Does a Metal Roof Increase the Value of Your House?

by Daniel R. Mueller ; Updated July 27, 2017
Metal roofs can mimic several other styles of roofing materials.

While a metal roof can increase the value of a home, not all metal roofs are created equal. As long as the metal roof has greater longevity than traditional asphalt shingles and has a pleasant visual appeal, there will be a boost to the home's value. Low-quality metal roofing, or metal roofing that detracts from the curb appeal of a home, can have a less positive impact on property value or even reduce the worth of the home.

Why a Metal Roof Increases Home Value

Most homes use asphalt shingle roof coverings, which last between 10 and 20 years, depending on climate and brand quality; however, a quality metal roof can last indefinitely, and often without the need for maintenance. Some manufacturers go so far as to offer lifetime warranties on their metal roofing products. The fact that a home with a long-lasting metal roof requires less maintenance and won't need a roofing replacement for many years increases the value of the home significantly. The added peace of mind and stress reduction of not having to worry about roof maintenance is also worth a premium to many consumers, particularly those nearing retirement age, who may have difficulty coping with the cost of roof repair due to a fixed income.

How Much a Metal Roof Boosts Home Value

Imagine that a home needed three roofing jobs over a 50 year span of ownership, with each repair costing around $10,000. A home with a metal roof would add the value of each of those prevented repair cycles to the home's value, even if the initial installation cost is higher. Using this example, even a metal roof install costing $20,000 would save $10,000 in the long term, thus adding a higher value to the home than the cost of the investment. Obviously the specific dollar values vary from home to home because of variables like square footage and climate, but the general principal holds true. In order to calculate the specific boost to the value of the home, the owner will need a pricing estimate from a roofer for both types of roofing. From there it is a simple matter of comparing product lifespans to reach the specific dollar value boost on the individual home.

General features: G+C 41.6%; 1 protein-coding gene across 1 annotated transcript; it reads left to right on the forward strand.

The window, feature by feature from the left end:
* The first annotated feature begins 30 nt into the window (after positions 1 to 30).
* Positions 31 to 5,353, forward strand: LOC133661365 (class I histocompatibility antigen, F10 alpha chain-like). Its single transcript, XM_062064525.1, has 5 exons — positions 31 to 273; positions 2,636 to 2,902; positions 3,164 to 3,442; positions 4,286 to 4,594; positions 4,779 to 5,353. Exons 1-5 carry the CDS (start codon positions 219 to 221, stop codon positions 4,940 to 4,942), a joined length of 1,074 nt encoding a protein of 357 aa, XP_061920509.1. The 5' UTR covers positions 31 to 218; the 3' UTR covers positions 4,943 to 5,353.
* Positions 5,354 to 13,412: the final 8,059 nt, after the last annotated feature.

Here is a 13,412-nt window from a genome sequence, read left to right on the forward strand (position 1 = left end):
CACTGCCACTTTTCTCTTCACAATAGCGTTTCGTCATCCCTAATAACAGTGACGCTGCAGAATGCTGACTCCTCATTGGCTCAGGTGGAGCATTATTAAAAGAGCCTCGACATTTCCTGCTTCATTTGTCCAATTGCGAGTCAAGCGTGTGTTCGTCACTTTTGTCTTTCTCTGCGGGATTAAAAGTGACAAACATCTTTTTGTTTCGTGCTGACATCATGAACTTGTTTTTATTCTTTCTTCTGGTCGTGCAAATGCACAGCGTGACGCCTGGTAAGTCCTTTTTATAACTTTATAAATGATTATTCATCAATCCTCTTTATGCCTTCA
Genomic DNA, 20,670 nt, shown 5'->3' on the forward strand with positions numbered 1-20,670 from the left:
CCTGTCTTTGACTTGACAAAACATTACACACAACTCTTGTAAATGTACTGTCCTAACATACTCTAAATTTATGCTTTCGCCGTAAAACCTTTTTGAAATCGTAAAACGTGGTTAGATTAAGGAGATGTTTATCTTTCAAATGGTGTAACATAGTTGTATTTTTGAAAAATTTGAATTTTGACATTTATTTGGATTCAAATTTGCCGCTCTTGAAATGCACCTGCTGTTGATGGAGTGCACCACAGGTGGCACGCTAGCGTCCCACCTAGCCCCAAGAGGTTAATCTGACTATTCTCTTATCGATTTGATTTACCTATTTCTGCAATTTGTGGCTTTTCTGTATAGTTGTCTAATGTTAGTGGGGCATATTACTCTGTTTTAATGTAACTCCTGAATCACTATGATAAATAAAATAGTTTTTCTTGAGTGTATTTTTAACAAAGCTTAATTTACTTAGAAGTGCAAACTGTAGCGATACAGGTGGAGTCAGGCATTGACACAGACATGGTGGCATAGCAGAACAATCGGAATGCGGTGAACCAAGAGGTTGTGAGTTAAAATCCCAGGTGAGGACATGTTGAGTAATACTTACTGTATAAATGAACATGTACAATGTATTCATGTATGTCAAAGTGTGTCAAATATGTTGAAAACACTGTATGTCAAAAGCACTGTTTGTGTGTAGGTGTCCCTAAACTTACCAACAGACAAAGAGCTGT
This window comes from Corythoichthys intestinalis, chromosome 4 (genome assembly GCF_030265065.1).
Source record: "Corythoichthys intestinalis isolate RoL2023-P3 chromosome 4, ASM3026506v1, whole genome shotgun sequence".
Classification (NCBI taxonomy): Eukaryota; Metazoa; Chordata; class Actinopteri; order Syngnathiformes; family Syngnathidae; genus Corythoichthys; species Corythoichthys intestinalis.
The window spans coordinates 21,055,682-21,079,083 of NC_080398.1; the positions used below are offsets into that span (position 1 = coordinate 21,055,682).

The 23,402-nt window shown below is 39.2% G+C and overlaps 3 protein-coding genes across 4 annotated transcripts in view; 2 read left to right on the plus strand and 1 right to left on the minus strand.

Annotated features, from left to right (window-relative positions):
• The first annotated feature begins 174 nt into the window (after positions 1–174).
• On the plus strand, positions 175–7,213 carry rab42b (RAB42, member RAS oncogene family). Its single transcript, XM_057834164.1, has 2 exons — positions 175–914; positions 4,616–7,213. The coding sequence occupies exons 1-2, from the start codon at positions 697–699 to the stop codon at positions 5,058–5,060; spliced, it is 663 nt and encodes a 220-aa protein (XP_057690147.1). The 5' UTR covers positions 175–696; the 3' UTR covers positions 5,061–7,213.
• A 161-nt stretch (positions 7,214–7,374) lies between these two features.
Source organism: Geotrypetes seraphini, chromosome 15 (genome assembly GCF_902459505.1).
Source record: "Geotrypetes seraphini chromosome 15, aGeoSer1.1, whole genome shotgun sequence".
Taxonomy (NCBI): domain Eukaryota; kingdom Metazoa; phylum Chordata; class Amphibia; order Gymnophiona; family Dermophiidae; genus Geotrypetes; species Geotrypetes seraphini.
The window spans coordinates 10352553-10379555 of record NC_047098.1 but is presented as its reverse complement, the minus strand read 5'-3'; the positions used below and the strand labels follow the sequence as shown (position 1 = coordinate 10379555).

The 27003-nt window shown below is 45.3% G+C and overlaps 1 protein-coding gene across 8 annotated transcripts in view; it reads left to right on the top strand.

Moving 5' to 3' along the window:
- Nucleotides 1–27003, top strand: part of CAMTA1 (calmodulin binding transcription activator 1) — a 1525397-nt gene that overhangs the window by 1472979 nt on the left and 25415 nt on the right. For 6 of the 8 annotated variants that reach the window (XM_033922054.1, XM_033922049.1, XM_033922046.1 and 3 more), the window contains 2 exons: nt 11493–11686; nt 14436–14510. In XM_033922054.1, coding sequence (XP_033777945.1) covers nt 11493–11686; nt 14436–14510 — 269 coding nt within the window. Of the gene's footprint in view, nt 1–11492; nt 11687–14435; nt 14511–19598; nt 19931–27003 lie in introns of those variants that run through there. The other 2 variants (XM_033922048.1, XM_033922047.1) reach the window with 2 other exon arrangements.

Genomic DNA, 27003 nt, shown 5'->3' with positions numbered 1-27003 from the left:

Metal Roofing vs. Tar Shingles

When comparing metal roofing systems to tar shingles, consumers need to realize that they are buying two extremely different products. Tar shingles, for example, degrade over time but are easy enough to install that a skilled home handyman could do it himself. Metal roofing systems are so durable that they become a permanent structural element, but they may require special fitting, installation equipment and training. Consumers looking to build a new home or renovate an old one should carefully weigh the pros and cons of a traditional roof versus a metal one, which boils down to a choice of a higher initial investment for a more valuable home, or a smaller investment in a simpler roof that gets the job done but will cost more money in the long run.

Home Value and Metal Roofing Aesthetic Considerations

The curbside appeal of a home's roofing is important, so much so that some zoning bylaws or community association rules may require that a home's roof have a certain level of uniformity when compared to its neighbors. Metal roofing systems have come a long way from being simple sheet-metal barn roofs over the years, but before getting into that, it helps to use the current standard, tar shingles, as a frame of reference. Tar shingles come in a wide range of colors and a few shape variations, but the base material means that most tar shingles have the same rough granular-looking finish and all of them require the same layered installation. By contrast, metal roofing can have a utilitarian appearance that is clearly painted metal, or it can be textured and installed in segments to mimic the visual aesthetic of a wide array of other roofing materials, from clay tile to slate. Metal roofs can even blend in with the neighbors' tar shingles.

About the Author

Daniel R. Mueller is a Canadian who has been writing professionally since 2003. Mueller's writing draws on his extensive experience in the private security field. He also has a professional background in the information-technology industry as a support technician. Much of Mueller's writing has focused on the subjects of business and economics.

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